EN71-2: 2006+A1:2007 Safety of Toys, Flammability
– General Requirements
The following materials should not be used in the manufacture of toys: celluloid (cellulose nitrate) and highly flammable solids. In addition, the sample shall not contain flammable gases, highly flammable liquids, flammable liquids, or flammable gels.
The process uses the nitric acid to convert the cellulose into cellulose nitrate and water:
2HNO3+ C6H10O5 → C6H8(NO2)2O5 + 2H2O
Main Uses of Cellulose Nitrate:
· Magician's "flash paper", sheets of paper or cloth made from nitrocellulose, which burn almost instantly, with a bright flash, and leave no ash.
· Nitrocellulose lacquer,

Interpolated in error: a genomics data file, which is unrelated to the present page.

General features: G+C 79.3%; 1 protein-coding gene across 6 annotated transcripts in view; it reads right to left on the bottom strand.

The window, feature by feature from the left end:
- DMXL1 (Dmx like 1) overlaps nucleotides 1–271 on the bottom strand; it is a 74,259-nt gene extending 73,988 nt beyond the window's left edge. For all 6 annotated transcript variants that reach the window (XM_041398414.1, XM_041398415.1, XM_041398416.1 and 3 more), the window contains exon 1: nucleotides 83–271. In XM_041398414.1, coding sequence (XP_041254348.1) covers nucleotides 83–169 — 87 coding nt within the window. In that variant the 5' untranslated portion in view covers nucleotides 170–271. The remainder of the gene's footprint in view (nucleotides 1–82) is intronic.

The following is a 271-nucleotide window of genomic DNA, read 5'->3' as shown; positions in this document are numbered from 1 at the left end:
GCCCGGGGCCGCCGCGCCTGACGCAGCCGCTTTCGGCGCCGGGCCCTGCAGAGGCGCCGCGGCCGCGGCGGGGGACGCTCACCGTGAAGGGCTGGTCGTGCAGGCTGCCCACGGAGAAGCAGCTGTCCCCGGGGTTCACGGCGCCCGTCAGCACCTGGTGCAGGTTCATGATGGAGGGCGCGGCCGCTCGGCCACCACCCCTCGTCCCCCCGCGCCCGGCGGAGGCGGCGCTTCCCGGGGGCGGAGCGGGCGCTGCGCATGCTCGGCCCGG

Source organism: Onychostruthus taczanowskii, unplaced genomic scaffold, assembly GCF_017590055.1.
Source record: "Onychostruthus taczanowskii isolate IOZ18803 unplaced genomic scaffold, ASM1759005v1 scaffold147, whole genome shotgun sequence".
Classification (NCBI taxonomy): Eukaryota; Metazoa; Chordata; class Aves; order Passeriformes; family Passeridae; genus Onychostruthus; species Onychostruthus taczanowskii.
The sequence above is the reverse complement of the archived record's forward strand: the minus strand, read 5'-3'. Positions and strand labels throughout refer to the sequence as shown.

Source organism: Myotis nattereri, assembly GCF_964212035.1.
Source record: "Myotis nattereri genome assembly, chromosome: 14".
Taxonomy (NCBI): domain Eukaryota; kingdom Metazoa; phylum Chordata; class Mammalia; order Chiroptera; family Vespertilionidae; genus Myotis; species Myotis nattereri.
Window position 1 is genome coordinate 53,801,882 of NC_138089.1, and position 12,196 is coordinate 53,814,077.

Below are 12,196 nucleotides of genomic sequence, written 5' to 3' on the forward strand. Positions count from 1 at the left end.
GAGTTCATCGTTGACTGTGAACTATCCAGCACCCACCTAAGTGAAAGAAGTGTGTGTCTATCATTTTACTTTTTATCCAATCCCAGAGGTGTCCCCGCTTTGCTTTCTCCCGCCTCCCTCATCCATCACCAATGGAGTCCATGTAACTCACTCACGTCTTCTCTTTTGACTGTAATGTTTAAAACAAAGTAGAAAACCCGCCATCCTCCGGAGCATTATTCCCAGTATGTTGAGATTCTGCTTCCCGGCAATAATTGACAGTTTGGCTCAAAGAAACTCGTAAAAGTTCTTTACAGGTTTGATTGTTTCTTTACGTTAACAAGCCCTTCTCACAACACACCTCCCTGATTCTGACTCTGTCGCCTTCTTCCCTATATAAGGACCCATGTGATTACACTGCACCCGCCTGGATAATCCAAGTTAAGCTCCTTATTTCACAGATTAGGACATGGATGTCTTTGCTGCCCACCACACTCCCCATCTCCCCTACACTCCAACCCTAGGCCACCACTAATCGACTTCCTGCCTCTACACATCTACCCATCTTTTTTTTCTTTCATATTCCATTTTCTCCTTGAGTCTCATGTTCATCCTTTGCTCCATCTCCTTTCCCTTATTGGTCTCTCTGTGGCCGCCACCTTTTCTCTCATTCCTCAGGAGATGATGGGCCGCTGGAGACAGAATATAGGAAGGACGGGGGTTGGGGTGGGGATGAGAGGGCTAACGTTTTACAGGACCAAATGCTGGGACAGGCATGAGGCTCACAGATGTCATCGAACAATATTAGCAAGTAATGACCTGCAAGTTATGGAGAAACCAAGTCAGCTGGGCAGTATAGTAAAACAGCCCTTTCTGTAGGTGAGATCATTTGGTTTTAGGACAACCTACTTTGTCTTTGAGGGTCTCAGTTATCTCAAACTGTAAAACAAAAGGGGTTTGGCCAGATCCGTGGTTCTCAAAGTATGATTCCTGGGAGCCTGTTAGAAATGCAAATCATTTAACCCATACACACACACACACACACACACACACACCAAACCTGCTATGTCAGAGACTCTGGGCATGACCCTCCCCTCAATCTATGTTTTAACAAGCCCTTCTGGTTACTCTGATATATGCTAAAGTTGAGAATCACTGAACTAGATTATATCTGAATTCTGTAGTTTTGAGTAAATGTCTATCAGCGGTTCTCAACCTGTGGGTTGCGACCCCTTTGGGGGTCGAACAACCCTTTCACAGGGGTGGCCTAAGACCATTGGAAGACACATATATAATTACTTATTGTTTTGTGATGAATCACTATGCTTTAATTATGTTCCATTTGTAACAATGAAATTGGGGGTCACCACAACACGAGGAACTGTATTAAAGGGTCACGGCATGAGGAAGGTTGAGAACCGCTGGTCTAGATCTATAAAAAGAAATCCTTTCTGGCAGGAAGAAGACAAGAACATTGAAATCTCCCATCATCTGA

Other uses of Cellulose Nitrate:
Depending on the manufacturing process, Cellulose Nitrate is esterified to varying degrees.
Celluloid is the name of a class of compounds created from nitrocellulose and camphor, plus dyes and other agents. Generally regarded to be the first thermoplastic. Celluloid is easily molded and shaped, and there are suggestions that it was first made as an ivory replacement. Celluloid is highly flammable and also easily decomposes, and is no longer widely used. Its most common use today is the table tennis ball.
Paper is a commodity of thin material produced by the amalgamation of fibers, typically vegetable fibers composed of cellulose, which are subsequently held together by hydrogen bonding. While the fibres used are usually natural in origin, a wide variety of synthetic fibers, such as polypropylene and polyethylene, may be incorporated into paper as a way of imparting desirable physical properties.
Table Tennis Ball
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